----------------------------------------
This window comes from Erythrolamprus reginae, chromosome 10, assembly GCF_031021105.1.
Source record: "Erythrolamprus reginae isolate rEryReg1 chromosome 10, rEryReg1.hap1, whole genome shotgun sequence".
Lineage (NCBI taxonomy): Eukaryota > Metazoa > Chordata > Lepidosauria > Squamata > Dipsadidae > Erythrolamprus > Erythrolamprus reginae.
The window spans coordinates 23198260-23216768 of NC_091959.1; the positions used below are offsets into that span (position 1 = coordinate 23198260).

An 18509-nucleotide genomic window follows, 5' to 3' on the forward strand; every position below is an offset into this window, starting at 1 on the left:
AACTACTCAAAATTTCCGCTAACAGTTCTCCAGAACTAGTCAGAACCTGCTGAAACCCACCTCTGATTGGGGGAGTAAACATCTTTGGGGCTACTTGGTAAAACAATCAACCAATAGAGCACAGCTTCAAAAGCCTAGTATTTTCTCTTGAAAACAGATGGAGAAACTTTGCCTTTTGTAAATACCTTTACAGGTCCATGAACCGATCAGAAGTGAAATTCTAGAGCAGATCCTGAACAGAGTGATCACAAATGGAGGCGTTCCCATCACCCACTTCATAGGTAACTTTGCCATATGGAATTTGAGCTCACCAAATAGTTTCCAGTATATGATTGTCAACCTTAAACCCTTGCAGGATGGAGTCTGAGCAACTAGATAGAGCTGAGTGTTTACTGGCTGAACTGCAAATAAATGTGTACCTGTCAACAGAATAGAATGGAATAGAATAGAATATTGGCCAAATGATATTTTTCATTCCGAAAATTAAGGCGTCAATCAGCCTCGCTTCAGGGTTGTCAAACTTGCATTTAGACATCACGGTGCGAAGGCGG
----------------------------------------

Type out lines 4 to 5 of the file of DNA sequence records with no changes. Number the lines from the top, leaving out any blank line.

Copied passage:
The window spans coordinates 23198260-23216768 of NC_091959.1; the positions used below are offsets into that span (position 1 = coordinate 23198260).

An 18509-nucleotide genomic window follows, 5' to 3' on the forward strand; every position below is an offset into this window, starting at 1 on the left: